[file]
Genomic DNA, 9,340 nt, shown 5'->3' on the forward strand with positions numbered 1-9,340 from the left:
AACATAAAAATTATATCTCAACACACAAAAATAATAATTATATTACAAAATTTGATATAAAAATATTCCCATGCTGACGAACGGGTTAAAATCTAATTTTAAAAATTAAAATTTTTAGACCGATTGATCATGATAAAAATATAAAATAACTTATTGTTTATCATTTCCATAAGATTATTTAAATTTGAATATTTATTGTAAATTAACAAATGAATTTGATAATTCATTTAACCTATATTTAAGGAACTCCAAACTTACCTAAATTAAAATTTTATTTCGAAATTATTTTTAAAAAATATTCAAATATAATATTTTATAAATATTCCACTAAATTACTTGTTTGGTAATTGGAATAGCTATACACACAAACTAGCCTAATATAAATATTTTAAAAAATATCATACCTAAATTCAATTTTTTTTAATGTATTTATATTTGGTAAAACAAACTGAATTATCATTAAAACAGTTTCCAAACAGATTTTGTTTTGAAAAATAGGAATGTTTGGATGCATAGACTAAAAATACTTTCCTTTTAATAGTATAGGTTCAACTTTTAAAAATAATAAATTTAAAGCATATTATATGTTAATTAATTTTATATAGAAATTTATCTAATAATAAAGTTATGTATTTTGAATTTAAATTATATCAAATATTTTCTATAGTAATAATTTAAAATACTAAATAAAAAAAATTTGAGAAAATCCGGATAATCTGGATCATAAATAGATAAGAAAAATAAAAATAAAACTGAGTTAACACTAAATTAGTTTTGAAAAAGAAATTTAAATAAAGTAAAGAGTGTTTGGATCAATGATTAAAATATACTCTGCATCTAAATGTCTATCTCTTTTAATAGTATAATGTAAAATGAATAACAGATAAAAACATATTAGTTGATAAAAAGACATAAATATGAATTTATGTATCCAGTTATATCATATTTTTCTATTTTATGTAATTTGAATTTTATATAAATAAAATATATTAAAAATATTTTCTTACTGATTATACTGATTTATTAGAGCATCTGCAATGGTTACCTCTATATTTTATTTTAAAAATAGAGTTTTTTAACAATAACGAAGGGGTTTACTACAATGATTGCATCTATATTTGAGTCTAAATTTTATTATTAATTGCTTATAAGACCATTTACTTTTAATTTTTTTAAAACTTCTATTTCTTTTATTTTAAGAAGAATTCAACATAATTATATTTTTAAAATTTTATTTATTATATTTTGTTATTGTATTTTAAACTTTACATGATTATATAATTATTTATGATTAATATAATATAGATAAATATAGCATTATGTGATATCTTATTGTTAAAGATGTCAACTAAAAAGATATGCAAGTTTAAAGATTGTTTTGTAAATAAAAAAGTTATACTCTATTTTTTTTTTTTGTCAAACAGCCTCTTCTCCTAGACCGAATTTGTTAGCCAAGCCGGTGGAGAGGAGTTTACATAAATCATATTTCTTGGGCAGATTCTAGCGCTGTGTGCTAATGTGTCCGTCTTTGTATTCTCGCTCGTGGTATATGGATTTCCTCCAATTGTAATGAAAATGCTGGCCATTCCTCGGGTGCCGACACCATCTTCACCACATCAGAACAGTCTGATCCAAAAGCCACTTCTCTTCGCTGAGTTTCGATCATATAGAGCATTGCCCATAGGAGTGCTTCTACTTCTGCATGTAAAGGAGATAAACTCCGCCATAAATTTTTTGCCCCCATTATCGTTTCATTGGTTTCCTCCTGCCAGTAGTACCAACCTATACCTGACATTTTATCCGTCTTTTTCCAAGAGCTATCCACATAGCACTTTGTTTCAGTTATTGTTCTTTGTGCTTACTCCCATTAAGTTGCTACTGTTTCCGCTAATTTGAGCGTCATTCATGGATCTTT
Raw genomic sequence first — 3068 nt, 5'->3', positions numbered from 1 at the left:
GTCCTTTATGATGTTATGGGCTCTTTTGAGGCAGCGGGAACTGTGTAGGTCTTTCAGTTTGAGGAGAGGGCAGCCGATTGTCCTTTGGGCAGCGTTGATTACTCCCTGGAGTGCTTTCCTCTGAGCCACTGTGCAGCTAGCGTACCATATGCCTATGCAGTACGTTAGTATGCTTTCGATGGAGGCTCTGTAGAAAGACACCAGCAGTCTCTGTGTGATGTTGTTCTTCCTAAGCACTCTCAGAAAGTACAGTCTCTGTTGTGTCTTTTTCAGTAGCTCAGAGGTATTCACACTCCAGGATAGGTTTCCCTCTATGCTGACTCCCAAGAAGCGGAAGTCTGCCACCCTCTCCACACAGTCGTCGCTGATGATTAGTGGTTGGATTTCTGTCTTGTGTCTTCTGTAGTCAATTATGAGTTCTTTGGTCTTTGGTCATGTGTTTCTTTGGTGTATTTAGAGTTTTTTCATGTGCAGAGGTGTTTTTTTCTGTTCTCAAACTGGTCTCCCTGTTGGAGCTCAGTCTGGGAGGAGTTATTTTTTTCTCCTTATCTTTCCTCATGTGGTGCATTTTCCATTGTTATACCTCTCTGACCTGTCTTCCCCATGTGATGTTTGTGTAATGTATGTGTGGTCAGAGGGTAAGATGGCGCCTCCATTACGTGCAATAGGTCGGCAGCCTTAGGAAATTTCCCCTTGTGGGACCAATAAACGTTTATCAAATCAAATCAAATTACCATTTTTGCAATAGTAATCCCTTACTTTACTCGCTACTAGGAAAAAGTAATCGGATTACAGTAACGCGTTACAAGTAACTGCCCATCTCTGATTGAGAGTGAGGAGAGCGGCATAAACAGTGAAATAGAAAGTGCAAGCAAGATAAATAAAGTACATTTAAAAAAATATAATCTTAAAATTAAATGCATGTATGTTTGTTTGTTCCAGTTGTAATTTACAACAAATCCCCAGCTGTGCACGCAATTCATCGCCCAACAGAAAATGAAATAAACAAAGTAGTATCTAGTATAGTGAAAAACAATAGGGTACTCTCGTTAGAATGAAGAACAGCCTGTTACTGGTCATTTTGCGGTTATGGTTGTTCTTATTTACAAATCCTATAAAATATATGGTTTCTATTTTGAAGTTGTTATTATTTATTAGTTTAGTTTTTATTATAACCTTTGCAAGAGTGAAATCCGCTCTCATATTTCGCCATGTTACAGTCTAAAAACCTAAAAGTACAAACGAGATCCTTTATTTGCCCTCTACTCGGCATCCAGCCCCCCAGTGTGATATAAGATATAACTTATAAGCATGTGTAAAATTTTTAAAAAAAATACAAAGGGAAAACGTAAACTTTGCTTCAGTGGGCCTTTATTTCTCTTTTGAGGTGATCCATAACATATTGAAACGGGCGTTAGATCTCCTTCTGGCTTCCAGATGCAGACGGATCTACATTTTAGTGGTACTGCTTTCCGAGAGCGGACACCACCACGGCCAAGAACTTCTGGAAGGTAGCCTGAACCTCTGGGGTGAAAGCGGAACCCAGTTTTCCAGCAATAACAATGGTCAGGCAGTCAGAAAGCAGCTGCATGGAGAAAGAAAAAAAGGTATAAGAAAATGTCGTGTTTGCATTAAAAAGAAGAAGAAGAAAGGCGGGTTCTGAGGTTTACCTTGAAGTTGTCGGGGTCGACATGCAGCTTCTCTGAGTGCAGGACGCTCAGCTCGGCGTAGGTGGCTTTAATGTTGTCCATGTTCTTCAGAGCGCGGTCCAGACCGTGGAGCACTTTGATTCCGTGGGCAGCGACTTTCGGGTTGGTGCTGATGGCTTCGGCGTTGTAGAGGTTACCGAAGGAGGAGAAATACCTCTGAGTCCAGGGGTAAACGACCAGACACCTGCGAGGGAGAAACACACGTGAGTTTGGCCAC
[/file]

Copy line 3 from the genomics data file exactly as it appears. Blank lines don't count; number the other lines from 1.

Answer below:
Raw genomic sequence first — 3068 nt, 5'->3', positions numbered from 1 at the left: